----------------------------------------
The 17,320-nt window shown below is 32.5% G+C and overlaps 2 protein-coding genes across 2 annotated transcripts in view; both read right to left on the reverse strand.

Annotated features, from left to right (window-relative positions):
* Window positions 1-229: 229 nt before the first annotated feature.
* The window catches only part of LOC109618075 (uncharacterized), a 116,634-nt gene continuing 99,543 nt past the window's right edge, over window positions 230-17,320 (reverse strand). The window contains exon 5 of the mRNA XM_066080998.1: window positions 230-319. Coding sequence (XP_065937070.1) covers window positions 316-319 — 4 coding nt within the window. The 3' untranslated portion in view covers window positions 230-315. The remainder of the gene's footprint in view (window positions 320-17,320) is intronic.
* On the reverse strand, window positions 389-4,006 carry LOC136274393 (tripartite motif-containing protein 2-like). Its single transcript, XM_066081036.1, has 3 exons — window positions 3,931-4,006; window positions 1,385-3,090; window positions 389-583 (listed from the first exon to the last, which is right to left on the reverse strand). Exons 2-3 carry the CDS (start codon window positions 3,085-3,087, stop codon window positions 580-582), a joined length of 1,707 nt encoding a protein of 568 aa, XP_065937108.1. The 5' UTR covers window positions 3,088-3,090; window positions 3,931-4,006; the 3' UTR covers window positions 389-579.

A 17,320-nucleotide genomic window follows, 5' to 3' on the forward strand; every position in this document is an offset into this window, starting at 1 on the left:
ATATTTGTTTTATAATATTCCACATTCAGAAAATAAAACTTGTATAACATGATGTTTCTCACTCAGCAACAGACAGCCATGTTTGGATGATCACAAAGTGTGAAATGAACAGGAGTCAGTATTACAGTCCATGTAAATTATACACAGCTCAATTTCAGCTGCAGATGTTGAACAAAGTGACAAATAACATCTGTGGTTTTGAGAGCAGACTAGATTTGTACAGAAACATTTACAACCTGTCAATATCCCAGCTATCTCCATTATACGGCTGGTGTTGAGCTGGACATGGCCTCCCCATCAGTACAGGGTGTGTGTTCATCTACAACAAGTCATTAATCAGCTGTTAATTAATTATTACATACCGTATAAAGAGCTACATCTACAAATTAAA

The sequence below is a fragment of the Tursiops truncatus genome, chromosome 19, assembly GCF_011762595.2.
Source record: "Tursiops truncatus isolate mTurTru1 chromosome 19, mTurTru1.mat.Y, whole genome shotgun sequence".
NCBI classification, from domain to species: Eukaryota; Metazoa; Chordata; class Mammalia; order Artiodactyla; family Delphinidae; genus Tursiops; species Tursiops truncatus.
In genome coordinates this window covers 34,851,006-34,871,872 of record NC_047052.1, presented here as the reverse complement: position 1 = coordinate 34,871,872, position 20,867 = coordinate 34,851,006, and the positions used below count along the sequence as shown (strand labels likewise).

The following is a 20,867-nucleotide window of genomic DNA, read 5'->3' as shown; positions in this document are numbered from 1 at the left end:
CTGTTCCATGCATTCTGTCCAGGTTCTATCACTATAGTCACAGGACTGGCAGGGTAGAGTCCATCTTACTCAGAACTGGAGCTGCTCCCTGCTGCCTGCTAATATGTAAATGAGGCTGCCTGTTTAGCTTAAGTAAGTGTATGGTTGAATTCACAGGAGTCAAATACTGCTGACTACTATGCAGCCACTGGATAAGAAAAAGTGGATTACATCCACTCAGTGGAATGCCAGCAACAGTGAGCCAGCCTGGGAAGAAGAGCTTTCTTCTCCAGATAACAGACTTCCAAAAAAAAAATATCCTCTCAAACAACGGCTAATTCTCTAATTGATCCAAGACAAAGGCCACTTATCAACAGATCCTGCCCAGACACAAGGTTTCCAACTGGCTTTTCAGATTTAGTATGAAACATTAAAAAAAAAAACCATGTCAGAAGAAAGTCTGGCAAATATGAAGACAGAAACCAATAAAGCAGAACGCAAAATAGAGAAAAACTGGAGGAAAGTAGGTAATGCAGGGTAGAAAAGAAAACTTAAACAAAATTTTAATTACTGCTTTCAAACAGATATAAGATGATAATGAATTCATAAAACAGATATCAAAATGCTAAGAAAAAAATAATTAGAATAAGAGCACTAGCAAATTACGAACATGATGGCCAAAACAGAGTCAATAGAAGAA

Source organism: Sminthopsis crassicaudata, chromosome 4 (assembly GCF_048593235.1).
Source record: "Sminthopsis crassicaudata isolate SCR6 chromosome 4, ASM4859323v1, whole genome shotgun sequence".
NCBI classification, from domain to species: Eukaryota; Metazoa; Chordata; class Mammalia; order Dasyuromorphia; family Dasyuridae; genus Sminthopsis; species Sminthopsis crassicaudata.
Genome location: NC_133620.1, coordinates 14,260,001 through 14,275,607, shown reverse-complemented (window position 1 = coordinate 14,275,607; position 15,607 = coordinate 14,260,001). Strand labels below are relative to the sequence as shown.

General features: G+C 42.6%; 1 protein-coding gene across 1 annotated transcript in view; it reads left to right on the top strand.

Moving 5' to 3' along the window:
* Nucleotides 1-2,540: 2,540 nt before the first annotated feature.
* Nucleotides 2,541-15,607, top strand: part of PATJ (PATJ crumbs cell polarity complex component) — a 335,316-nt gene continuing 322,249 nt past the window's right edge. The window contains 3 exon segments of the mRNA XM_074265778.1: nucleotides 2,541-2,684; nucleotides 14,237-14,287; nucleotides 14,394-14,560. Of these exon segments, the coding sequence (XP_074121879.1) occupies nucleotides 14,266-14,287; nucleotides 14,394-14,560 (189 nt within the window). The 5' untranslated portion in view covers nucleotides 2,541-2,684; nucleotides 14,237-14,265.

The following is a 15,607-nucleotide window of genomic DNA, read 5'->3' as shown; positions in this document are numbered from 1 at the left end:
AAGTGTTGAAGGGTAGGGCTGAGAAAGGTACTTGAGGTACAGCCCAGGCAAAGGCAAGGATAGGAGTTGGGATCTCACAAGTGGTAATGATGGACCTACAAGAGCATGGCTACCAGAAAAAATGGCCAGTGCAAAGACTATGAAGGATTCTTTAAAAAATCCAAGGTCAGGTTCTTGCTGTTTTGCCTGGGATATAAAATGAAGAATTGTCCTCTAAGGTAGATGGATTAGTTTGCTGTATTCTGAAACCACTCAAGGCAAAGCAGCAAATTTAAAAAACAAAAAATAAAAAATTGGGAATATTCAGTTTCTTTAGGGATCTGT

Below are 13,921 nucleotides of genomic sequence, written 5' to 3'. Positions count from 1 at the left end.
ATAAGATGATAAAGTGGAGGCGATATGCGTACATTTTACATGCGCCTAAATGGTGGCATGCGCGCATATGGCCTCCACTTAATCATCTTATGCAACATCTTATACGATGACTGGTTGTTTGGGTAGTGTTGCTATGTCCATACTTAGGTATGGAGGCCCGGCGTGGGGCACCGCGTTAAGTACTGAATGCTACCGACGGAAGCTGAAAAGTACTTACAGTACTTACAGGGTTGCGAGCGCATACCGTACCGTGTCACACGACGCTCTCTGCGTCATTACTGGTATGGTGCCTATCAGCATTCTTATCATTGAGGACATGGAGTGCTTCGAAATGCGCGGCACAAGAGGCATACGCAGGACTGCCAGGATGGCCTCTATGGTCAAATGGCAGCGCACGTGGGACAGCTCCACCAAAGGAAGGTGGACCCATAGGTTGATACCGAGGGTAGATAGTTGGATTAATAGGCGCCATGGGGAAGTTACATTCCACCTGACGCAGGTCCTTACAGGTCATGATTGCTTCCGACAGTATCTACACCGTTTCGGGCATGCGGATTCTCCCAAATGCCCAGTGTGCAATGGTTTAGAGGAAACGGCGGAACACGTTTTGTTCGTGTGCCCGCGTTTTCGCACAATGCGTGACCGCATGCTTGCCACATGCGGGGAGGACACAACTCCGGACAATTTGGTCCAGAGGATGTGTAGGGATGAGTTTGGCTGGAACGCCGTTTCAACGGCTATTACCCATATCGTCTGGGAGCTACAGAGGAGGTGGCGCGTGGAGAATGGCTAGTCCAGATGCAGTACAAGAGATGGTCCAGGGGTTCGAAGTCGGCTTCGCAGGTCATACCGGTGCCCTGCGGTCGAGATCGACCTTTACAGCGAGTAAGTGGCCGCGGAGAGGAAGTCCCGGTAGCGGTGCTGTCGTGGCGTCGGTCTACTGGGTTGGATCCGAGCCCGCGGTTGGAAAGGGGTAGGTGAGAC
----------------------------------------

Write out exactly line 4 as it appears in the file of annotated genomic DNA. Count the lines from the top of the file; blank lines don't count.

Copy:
* The window catches only part of LOC109618075 (uncharacterized), a 116,634-nt gene continuing 99,543 nt past the window's right edge, over window positions 230-17,320 (reverse strand). The window contains exon 5 of the mRNA XM_066080998.1: window positions 230-319. Coding sequence (XP_065937070.1) covers window positions 316-319 — 4 coding nt within the window. The 3' untranslated portion in view covers window positions 230-315. The remainder of the gene's footprint in view (window positions 320-17,320) is intronic.